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PostSubject: Re: Daily crying routine - normal?   Sun Feb 12, 2017 1:11 am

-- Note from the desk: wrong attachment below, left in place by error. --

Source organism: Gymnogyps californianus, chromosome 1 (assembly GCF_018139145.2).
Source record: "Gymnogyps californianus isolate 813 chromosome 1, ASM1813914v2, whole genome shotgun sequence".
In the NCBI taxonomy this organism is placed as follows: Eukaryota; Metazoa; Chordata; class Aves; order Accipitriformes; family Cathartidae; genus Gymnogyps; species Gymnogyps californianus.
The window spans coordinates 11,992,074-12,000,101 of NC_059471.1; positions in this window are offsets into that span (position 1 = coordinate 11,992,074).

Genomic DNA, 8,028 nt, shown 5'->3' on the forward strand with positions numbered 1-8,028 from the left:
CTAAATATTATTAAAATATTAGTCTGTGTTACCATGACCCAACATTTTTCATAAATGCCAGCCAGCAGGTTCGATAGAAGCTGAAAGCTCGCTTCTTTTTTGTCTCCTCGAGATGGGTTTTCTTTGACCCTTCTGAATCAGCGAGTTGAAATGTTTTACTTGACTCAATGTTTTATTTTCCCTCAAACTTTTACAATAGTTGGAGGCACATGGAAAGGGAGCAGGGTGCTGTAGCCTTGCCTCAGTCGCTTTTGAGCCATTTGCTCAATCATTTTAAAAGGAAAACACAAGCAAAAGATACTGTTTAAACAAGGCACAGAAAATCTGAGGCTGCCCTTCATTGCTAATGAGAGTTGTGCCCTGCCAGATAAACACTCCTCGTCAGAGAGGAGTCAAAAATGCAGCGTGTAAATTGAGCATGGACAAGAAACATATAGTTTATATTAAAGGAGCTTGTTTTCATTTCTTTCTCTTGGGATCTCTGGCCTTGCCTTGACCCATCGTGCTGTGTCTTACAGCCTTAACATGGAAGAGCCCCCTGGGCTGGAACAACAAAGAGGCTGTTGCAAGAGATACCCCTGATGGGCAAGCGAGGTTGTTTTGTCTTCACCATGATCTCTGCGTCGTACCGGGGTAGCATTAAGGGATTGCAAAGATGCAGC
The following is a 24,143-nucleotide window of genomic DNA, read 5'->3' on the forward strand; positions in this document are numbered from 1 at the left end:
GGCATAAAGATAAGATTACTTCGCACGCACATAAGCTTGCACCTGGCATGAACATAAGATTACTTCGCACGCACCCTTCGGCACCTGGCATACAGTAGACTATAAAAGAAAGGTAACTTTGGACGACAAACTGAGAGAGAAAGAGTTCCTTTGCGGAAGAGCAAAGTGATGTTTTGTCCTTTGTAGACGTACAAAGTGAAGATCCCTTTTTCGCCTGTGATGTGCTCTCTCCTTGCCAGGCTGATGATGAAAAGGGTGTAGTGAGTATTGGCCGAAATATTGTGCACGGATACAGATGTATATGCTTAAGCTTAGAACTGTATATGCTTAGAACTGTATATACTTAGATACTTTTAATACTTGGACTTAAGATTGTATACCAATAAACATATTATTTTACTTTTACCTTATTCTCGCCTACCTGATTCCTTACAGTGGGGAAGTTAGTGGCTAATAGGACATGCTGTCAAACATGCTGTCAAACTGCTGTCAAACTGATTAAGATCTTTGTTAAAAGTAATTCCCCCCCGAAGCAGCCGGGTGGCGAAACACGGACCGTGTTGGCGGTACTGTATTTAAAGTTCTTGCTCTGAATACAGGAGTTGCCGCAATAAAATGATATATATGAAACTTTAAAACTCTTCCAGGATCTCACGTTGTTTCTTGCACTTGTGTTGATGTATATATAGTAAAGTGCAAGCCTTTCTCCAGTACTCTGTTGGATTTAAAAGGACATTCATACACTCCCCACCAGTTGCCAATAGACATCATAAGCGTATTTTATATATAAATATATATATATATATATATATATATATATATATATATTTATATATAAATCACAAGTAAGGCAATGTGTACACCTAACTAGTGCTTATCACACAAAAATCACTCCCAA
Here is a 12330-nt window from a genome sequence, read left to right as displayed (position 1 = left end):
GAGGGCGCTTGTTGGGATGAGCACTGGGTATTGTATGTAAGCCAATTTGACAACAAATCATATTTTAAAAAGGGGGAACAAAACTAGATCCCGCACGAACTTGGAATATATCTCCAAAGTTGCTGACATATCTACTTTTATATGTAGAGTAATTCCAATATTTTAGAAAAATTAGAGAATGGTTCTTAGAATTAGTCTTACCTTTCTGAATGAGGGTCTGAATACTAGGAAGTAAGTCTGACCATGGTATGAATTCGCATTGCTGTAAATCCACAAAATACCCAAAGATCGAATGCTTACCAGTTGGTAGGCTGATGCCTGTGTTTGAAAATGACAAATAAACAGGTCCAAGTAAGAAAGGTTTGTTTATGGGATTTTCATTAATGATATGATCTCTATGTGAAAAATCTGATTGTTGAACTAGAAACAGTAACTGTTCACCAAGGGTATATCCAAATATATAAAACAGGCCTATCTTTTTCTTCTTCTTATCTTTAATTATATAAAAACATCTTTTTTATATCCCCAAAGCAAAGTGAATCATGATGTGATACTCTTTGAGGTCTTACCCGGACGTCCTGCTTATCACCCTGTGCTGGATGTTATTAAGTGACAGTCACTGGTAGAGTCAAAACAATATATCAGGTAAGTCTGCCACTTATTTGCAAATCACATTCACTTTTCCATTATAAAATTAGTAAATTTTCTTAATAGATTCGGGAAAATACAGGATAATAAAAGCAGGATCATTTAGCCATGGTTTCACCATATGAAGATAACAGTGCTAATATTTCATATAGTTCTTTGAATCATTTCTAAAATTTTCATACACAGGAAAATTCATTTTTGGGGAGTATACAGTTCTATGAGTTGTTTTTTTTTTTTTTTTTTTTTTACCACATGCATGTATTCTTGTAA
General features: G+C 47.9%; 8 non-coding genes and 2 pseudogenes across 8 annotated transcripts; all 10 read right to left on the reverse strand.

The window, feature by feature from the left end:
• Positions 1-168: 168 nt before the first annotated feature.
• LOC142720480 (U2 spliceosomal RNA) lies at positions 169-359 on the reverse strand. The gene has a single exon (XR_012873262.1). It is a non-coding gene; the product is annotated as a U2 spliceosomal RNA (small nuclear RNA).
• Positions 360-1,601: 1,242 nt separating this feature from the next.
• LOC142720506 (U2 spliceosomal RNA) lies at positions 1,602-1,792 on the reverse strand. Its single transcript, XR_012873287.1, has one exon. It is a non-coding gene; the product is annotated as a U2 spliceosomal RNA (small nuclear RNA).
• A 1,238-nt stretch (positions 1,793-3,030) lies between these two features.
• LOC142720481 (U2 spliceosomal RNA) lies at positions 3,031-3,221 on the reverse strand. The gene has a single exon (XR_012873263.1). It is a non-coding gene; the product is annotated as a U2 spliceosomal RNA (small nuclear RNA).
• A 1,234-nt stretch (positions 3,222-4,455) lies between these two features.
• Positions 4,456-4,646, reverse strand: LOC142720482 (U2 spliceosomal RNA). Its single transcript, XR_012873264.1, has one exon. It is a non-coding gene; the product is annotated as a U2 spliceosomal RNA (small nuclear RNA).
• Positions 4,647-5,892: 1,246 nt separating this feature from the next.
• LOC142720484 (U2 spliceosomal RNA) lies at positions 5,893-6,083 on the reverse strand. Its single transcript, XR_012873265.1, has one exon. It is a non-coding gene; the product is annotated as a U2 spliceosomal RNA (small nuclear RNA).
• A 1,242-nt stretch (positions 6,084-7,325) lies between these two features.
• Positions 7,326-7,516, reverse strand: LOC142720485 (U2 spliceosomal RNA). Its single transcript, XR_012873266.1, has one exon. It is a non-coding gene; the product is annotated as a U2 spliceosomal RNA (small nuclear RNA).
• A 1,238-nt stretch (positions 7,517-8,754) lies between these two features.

I read this a few days ago and honestly, it made ME sad. I like Dave and Renee's posts but I'm wondering if there is more to this. Your previous dog passed away when your husky was only 3 months old...I'm assuming you got your puppy at about 8 weeks old (?) that only leaves about a month that your husky actually knew your previous dog. Now she is 1 1/2 years old and she's still missing a dog she only knew for about a month, over a year later. ..not saying that it's not possible at all, but like, it makes me think there is more to this. Have you tried putting that toy away where she can't get to it? See if it still happens? What was there routine like when they were together for that month, did they both eat breakfast and then go play together or something. Again, I'm not saying it's not possible your two bonded together so tight in that short period they were together, because I'm sure they did have a bond...but if this has become a habitual type of thing, then maybe that toy really should be put away because I don't think it's something that is very healthy for your pup/or something you would want her doing for the rest of her life (?)